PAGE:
News Column

Warriors crafted 2,200 years ago on display

May 25, 2014

By Ken de la Bastide, The Herald Bulletin, Anderson, Ind.



May 25--INDIANAPOLIS -- More than 2,200 years ago, the first emperor of China ordered an army of 8,000 Terra Cotta warriors to be constructed, complete with horses and chariots. The clay warriors were intended to protect emperor Qin in the after-life.

In 1974, Qin's army soldiers were discovered by farmers digging a well. The statues were standing in formation. That led to the uncovering of the grave site, which includes a flowing stream. The site has been called the Eighth Wonder of the World.

This year, the Indianapolis Children's Museum is the only exhibit of artifacts from the Terra Cotta warriors in the United States. It is geared to provide children with an understanding of the feat.

The exhibit, "China's Terra Cotta Warriors: The Emperor's Painted Army," runs through Nov. 2 at the museum, 3000 N. Meridian St.

A companion exhibit, "Take Me There: China," shows Indiana residents what it's like to live in modern day China.

Unlike other exhibits of the Terra Cotta warriors in the past, the Indianapolis exhibit is a hands-on experience. Visitors are encouraged to reconstruct replicas of the warriors, use computer graphics to paint the warriors, and mold warriors and faces from clay.

Eight of the magnificent soldiers are on display including a general, shown exactly as he was found and another one as a painted replica showing how he appeared 2,200 years ago.

The fascinating thing about the warriors is that each has a different face. A mold was used for the bodies but the artisans gave each a different facial expression and appearance.

In addition to the warriors there are 118 other artifacts from China including armor worn by the warriors and pieced together and weapons.

Eyes that look back

When discovered in 1974 many of the 8,000 warriors were in pieces as a result of the roof to the tomb collapsing. The warriors are being reconstructed by a group of experts.

Included in the "Take Me There: China" are replicas of three houses where a family lives. The great grandmother lives in a traditional Chinese house with the grandparents residing in an apartment and the third generation in a high-rise apartment building.

There are replicas of a tea room, a theater complete with authentic costumes and a temple where visitors are taught the ancient art of Kung Fu.

Charity Counts, a vice president with the museum, has been to the Terra Cotta site in China on two occasions while working with officials to bring the exhibit to Indianapolis.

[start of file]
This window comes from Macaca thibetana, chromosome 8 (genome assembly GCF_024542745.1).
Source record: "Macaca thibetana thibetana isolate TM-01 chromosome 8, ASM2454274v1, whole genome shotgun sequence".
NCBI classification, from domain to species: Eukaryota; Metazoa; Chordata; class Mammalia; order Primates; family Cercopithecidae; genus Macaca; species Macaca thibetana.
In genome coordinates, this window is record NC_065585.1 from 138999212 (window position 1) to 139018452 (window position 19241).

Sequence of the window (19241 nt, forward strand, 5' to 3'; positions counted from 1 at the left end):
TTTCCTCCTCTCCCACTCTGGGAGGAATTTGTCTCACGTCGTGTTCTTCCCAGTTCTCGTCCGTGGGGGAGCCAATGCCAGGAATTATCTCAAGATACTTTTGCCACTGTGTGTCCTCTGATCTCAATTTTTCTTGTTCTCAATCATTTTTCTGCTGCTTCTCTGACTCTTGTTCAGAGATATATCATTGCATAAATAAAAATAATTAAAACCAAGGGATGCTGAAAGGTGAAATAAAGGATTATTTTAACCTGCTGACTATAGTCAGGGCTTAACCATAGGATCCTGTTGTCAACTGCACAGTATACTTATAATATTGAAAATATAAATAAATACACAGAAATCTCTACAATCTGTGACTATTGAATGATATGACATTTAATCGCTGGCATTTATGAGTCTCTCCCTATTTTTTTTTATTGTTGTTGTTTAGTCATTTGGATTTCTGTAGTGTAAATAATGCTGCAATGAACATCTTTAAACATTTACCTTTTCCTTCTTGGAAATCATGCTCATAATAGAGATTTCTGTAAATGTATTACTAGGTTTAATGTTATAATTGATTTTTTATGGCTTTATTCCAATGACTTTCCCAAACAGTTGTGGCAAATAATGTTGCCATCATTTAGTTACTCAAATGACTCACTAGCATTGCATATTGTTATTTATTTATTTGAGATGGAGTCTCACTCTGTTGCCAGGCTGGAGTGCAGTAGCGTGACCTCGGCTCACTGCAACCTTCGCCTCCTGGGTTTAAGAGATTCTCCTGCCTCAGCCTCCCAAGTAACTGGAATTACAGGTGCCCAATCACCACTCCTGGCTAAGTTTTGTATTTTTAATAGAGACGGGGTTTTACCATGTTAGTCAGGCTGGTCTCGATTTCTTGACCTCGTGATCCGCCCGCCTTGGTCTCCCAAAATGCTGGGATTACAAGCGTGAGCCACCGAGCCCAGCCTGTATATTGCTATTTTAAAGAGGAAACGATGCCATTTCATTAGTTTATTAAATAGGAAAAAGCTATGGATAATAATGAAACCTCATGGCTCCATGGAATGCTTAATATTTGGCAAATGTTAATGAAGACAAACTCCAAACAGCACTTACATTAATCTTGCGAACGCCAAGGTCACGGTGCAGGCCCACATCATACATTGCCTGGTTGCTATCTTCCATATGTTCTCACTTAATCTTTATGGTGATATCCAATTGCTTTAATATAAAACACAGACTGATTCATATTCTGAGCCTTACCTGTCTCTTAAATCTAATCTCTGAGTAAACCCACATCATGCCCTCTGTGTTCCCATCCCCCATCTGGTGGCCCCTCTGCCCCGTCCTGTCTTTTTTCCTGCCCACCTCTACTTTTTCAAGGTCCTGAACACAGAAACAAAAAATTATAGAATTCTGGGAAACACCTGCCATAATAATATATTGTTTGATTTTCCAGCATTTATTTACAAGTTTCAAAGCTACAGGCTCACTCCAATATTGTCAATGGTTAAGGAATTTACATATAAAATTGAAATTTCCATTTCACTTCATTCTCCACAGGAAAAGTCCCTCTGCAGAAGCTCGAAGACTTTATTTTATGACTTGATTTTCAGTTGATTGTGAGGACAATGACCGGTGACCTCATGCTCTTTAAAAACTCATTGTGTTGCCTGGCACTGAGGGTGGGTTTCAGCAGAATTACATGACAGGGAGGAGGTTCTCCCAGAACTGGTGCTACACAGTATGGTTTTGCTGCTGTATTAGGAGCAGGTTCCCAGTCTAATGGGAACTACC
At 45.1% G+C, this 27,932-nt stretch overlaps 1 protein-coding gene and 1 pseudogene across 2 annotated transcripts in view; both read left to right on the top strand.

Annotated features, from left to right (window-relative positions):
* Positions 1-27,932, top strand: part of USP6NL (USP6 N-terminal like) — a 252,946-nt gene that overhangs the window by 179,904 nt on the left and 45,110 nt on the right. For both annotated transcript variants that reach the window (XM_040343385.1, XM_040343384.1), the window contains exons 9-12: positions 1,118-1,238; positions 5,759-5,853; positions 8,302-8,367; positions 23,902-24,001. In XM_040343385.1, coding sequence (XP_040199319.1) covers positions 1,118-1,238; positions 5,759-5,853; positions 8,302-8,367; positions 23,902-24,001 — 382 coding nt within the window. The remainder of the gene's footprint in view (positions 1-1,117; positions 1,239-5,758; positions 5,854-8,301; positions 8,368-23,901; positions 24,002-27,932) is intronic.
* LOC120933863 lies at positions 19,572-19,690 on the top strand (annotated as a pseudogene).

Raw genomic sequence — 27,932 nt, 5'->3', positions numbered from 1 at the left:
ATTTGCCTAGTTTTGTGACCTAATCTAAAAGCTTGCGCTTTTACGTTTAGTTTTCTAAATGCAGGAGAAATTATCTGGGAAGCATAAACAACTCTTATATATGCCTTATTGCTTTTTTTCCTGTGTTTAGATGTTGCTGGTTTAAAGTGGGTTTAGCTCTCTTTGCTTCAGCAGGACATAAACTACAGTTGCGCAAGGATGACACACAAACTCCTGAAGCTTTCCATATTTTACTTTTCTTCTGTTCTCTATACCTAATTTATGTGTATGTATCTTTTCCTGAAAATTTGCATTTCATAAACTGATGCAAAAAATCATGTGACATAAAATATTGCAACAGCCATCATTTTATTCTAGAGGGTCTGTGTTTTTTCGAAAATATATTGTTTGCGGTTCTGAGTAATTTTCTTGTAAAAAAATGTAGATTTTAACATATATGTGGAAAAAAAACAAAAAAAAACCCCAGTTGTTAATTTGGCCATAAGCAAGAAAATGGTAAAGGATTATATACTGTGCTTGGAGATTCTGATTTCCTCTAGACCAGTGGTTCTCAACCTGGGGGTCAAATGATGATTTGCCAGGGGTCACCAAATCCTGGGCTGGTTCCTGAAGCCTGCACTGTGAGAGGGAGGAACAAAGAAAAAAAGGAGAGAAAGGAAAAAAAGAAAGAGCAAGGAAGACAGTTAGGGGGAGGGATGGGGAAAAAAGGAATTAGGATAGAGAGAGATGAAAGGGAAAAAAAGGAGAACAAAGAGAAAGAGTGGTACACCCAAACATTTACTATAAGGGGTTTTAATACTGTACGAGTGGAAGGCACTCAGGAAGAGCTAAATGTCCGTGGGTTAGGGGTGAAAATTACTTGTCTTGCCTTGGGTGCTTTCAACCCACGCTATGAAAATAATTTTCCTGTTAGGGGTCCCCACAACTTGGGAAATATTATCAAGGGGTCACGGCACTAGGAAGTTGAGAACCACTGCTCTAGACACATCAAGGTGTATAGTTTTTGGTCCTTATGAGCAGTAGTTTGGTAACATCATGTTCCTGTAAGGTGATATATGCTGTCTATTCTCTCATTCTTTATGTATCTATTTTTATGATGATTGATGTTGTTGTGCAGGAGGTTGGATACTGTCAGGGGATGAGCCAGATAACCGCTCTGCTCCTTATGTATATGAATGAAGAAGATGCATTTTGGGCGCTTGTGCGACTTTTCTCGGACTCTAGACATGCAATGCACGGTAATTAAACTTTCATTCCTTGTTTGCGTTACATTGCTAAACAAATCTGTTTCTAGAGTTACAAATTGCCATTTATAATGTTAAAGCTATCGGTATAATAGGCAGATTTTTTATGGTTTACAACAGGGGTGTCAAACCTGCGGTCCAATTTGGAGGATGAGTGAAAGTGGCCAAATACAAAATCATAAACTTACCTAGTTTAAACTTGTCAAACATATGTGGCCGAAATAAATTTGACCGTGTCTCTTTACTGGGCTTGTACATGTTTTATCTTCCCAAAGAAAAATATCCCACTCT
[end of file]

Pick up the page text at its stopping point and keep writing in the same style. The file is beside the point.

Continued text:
"When I first went to China in 2006 and went to that site it looks like a big airplane hangar, it's huge," she said. "It's amazing, because it's so big and how far underground it was. I didn't expect to be as moved as I was."

Counts said museum representatives spent a great deal of time building relationships until they eventually met with the official in charge.

"We did a presentation of what we wanted to do, something for kids," she said. "As soon as they saw our presentation, they immediately wanted to place Indianapolis on the calendar."

Counts said visitors should pay special attention to the head of a warrior, making its first appearance in the United States.

"It shows emotion, if you look in his eyes he is looking back at you," she said.

Counts said in "Take Me There: China" visitors should sign up to participate in a play and learn Kung Fu.

Follow Ken de la Bastide on Twitter @KendelaBastide, or call 640-4863.

If you go What: "Terra Cotta Warriors: The Emperor's Painted Army" and "Take Me There: China" exhibits Where: Indianapolis Children's Museum, 3000 N. Meridian St. When: Now through Nov. 2. Hours: Museum is open 10 a.m. to 5 p.m. Monday through Sunday. Admission: Children (2-17) $15.50; Adults, $19.50; Seniors (over 60), $19.50 includes museum admission. Video online For a related video, visit heraldbulletin.com and find the Tout video updates box on the home page.

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(c)2014 The Herald Bulletin (Anderson, Ind.)

Visit The Herald Bulletin (Anderson, Ind.) at www.theheraldbulletin.com

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Source: Herald Bulletin (Anderson, IN)


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